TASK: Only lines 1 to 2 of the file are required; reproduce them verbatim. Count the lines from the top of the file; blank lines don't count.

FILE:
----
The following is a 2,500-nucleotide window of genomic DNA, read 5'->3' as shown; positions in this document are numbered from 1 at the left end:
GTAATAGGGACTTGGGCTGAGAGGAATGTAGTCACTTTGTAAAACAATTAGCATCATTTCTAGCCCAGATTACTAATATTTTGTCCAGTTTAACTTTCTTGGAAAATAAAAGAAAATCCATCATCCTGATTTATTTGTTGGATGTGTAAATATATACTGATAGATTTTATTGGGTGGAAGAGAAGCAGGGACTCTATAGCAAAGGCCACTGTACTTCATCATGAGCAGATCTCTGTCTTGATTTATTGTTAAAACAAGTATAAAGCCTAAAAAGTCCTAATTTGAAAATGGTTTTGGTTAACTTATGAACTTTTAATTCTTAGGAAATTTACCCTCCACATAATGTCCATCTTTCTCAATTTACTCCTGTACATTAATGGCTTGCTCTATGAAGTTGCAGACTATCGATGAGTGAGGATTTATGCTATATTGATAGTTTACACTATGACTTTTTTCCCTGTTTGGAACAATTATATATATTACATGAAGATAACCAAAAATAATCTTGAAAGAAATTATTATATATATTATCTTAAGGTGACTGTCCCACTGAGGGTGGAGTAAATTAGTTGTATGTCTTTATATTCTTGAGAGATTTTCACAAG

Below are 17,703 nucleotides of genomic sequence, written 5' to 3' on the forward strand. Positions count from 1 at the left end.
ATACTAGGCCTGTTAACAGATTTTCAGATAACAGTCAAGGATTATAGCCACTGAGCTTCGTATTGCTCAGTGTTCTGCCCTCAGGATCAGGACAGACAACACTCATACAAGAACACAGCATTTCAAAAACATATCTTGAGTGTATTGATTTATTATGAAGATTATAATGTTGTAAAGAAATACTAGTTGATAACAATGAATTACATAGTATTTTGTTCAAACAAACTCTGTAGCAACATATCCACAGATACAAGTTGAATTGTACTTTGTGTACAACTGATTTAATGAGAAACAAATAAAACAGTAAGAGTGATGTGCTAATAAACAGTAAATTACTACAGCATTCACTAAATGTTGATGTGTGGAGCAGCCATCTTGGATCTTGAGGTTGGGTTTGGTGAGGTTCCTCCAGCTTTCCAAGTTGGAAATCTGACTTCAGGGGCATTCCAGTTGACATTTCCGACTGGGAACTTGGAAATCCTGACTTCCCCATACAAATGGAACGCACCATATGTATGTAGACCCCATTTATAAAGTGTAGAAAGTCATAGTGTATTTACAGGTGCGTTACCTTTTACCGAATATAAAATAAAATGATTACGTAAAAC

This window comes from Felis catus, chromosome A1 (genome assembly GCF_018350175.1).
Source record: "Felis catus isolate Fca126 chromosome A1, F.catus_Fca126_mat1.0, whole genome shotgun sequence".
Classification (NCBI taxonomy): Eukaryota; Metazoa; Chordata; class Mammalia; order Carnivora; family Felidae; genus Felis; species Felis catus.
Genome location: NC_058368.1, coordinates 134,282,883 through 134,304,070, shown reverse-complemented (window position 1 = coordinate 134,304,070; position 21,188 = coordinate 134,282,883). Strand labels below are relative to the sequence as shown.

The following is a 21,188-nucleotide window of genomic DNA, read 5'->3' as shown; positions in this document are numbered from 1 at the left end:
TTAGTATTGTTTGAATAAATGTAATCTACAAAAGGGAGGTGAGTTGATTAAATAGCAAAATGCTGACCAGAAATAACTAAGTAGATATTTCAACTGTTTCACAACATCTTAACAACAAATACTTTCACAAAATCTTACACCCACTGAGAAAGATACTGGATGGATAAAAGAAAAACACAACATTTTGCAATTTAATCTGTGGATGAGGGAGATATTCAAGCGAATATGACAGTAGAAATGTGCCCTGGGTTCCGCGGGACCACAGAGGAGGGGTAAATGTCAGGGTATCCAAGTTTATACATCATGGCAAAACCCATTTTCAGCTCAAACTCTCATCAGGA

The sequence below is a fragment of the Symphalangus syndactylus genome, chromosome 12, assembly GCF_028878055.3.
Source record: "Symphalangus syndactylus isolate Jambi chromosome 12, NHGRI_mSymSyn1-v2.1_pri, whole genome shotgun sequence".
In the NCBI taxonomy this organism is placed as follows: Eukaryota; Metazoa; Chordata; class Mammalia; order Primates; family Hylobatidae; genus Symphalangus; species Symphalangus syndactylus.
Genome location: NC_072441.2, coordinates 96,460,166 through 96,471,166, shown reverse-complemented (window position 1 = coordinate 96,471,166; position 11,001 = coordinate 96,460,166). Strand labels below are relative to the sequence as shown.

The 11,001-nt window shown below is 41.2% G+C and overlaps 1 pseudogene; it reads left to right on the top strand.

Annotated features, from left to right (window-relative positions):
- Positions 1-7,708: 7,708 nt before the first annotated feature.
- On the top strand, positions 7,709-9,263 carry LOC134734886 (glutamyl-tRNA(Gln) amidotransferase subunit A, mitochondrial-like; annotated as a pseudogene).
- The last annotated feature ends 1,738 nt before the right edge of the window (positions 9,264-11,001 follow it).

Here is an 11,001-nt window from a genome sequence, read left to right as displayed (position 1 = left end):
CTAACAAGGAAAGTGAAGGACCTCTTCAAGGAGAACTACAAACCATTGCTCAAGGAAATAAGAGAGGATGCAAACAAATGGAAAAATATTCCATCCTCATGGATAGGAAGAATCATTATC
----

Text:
The following is a 2,500-nucleotide window of genomic DNA, read 5'->3' as shown; positions in this document are numbered from 1 at the left end:
GTAATAGGGACTTGGGCTGAGAGGAATGTAGTCACTTTGTAAAACAATTAGCATCATTTCTAGCCCAGATTACTAATATTTTGTCCAGTTTAACTTTCTTGGAAAATAAAAGAAAATCCATCATCCTGATTTATTTGTTGGATGTGTAAATATATACTGATAGATTTTATTGGGTGGAAGAGAAGCAGGGACTCTATAGCAAAGGCCACTGTACTTCATCATGAGCAGATCTCTGTCTTGATTTATTGTTAAAACAAGTATAAAGCCTAAAAAGTCCTAATTTGAAAATGGTTTTGGTTAACTTATGAACTTTTAATTCTTAGGAAATTTACCCTCCACATAATGTCCATCTTTCTCAATTTACTCCTGTACATTAATGGCTTGCTCTATGAAGTTGCAGACTATCGATGAGTGAGGATTTATGCTATATTGATAGTTTACACTATGACTTTTTTCCCTGTTTGGAACAATTATATATATTACATGAAGATAACCAAAAATAATCTTGAAAGAAATTATTATATATATTATCTTAAGGTGACTGTCCCACTGAGGGTGGAGTAAATTAGTTGTATGTCTTTATATTCTTGAGAGATTTTCACAAG